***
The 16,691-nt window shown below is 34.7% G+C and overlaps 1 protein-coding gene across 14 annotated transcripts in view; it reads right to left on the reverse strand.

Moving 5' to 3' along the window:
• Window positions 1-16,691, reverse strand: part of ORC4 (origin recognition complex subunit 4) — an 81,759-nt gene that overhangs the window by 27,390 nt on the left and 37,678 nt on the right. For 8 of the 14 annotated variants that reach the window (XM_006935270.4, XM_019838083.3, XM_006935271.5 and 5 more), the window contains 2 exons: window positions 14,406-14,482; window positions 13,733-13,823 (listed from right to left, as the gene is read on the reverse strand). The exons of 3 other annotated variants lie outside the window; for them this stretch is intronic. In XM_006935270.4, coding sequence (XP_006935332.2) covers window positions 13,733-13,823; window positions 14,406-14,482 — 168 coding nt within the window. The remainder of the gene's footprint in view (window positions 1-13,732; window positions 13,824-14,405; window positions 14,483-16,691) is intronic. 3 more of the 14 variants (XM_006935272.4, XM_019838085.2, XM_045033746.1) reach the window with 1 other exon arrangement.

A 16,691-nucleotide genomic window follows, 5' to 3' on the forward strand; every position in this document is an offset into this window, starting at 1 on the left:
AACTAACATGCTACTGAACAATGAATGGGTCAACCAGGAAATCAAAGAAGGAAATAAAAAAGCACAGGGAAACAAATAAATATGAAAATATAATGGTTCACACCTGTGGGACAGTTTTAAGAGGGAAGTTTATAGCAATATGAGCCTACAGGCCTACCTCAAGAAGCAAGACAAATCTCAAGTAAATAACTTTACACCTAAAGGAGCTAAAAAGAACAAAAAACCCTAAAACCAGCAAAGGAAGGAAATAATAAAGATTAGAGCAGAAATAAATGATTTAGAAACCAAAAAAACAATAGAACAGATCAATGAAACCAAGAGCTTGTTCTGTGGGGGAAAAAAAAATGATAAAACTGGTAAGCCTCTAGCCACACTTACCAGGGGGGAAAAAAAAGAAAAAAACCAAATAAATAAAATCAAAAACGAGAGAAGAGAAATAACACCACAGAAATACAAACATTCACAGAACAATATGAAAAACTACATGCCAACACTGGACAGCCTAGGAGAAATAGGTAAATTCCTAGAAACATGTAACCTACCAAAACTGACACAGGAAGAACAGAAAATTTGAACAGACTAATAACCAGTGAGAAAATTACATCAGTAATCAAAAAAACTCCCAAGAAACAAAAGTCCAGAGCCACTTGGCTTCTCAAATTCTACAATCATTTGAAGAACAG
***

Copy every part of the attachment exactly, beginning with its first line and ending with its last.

The 16,691-nt window shown below is 34.7% G+C and overlaps 1 protein-coding gene across 14 annotated transcripts in view; it reads right to left on the reverse strand.

Moving 5' to 3' along the window:
• Window positions 1-16,691, reverse strand: part of ORC4 (origin recognition complex subunit 4) — an 81,759-nt gene that overhangs the window by 27,390 nt on the left and 37,678 nt on the right. For 8 of the 14 annotated variants that reach the window (XM_006935270.4, XM_019838083.3, XM_006935271.5 and 5 more), the window contains 2 exons: window positions 14,406-14,482; window positions 13,733-13,823 (listed from right to left, as the gene is read on the reverse strand). The exons of 3 other annotated variants lie outside the window; for them this stretch is intronic. In XM_006935270.4, coding sequence (XP_006935332.2) covers window positions 13,733-13,823; window positions 14,406-14,482 — 168 coding nt within the window. The remainder of the gene's footprint in view (window positions 1-13,732; window positions 13,824-14,405; window positions 14,483-16,691) is intronic. 3 more of the 14 variants (XM_006935272.4, XM_019838085.2, XM_045033746.1) reach the window with 1 other exon arrangement.

A 16,691-nucleotide genomic window follows, 5' to 3' on the forward strand; every position in this document is an offset into this window, starting at 1 on the left:
AACTAACATGCTACTGAACAATGAATGGGTCAACCAGGAAATCAAAGAAGGAAATAAAAAAGCACAGGGAAACAAATAAATATGAAAATATAATGGTTCACACCTGTGGGACAGTTTTAAGAGGGAAGTTTATAGCAATATGAGCCTACAGGCCTACCTCAAGAAGCAAGACAAATCTCAAGTAAATAACTTTACACCTAAAGGAGCTAAAAAGAACAAAAAACCCTAAAACCAGCAAAGGAAGGAAATAATAAAGATTAGAGCAGAAATAAATGATTTAGAAACCAAAAAAACAATAGAACAGATCAATGAAACCAAGAGCTTGTTCTGTGGGGGAAAAAAAAATGATAAAACTGGTAAGCCTCTAGCCACACTTACCAGGGGGGAAAAAAAAGAAAAAAACCAAATAAATAAAATCAAAAACGAGAGAAGAGAAATAACACCACAGAAATACAAACATTCACAGAACAATATGAAAAACTACATGCCAACACTGGACAGCCTAGGAGAAATAGGTAAATTCCTAGAAACATGTAACCTACCAAAACTGACACAGGAAGAACAGAAAATTTGAACAGACTAATAACCAGTGAGAAAATTACATCAGTAATCAAAAAAACTCCCAAGAAACAAAAGTCCAGAGCCACTTGGCTTCTCAAATTCTACAATCATTTGAAGAACAG